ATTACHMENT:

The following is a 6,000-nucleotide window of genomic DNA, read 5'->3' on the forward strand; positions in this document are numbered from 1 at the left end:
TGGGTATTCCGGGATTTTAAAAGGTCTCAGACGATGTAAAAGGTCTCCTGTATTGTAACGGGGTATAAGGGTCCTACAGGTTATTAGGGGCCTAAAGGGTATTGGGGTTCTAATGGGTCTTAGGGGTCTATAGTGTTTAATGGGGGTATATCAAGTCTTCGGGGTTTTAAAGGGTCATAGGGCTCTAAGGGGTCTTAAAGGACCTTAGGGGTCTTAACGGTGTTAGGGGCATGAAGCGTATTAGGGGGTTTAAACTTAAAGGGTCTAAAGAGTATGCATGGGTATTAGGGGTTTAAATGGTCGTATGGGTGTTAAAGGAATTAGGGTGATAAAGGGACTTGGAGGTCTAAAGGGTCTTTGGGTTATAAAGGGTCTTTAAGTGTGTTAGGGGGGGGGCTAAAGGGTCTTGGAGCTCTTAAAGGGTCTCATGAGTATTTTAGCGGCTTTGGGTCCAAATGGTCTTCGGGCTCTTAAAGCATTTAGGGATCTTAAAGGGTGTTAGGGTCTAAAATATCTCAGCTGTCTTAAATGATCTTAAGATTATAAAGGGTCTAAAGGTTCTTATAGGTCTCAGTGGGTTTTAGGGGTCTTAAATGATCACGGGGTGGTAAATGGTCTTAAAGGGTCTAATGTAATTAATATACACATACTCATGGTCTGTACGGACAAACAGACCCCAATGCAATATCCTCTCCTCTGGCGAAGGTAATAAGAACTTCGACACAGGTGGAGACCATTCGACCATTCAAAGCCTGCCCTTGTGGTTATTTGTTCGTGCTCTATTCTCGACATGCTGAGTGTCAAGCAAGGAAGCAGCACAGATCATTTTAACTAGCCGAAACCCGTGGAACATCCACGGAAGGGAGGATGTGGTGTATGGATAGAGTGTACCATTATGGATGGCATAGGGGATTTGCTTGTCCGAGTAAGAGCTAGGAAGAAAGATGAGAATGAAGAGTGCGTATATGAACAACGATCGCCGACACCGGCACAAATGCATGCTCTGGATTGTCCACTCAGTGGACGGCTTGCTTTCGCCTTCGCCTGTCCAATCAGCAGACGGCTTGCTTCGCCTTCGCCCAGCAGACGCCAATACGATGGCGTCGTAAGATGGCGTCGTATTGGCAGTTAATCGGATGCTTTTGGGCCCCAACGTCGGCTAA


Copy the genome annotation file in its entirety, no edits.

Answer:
The following is a 6,000-nucleotide window of genomic DNA, read 5'->3' on the forward strand; positions in this document are numbered from 1 at the left end:
TGGGTATTCCGGGATTTTAAAAGGTCTCAGACGATGTAAAAGGTCTCCTGTATTGTAACGGGGTATAAGGGTCCTACAGGTTATTAGGGGCCTAAAGGGTATTGGGGTTCTAATGGGTCTTAGGGGTCTATAGTGTTTAATGGGGGTATATCAAGTCTTCGGGGTTTTAAAGGGTCATAGGGCTCTAAGGGGTCTTAAAGGACCTTAGGGGTCTTAACGGTGTTAGGGGCATGAAGCGTATTAGGGGGTTTAAACTTAAAGGGTCTAAAGAGTATGCATGGGTATTAGGGGTTTAAATGGTCGTATGGGTGTTAAAGGAATTAGGGTGATAAAGGGACTTGGAGGTCTAAAGGGTCTTTGGGTTATAAAGGGTCTTTAAGTGTGTTAGGGGGGGGGCTAAAGGGTCTTGGAGCTCTTAAAGGGTCTCATGAGTATTTTAGCGGCTTTGGGTCCAAATGGTCTTCGGGCTCTTAAAGCATTTAGGGATCTTAAAGGGTGTTAGGGTCTAAAATATCTCAGCTGTCTTAAATGATCTTAAGATTATAAAGGGTCTAAAGGTTCTTATAGGTCTCAGTGGGTTTTAGGGGTCTTAAATGATCACGGGGTGGTAAATGGTCTTAAAGGGTCTAATGTAATTAATATACACATACTCATGGTCTGTACGGACAAACAGACCCCAATGCAATATCCTCTCCTCTGGCGAAGGTAATAAGAACTTCGACACAGGTGGAGACCATTCGACCATTCAAAGCCTGCCCTTGTGGTTATTTGTTCGTGCTCTATTCTCGACATGCTGAGTGTCAAGCAAGGAAGCAGCACAGATCATTTTAACTAGCCGAAACCCGTGGAACATCCACGGAAGGGAGGATGTGGTGTATGGATAGAGTGTACCATTATGGATGGCATAGGGGATTTGCTTGTCCGAGTAAGAGCTAGGAAGAAAGATGAGAATGAAGAGTGCGTATATGAACAACGATCGCCGACACCGGCACAAATGCATGCTCTGGATTGTCCACTCAGTGGACGGCTTGCTTTCGCCTTCGCCTGTCCAATCAGCAGACGGCTTGCTTCGCCTTCGCCCAGCAGACGCCAATACGATGGCGTCGTAAGATGGCGTCGTATTGGCAGTTAATCGGATGCTTTTGGGCCCCAACGTCGGCTAA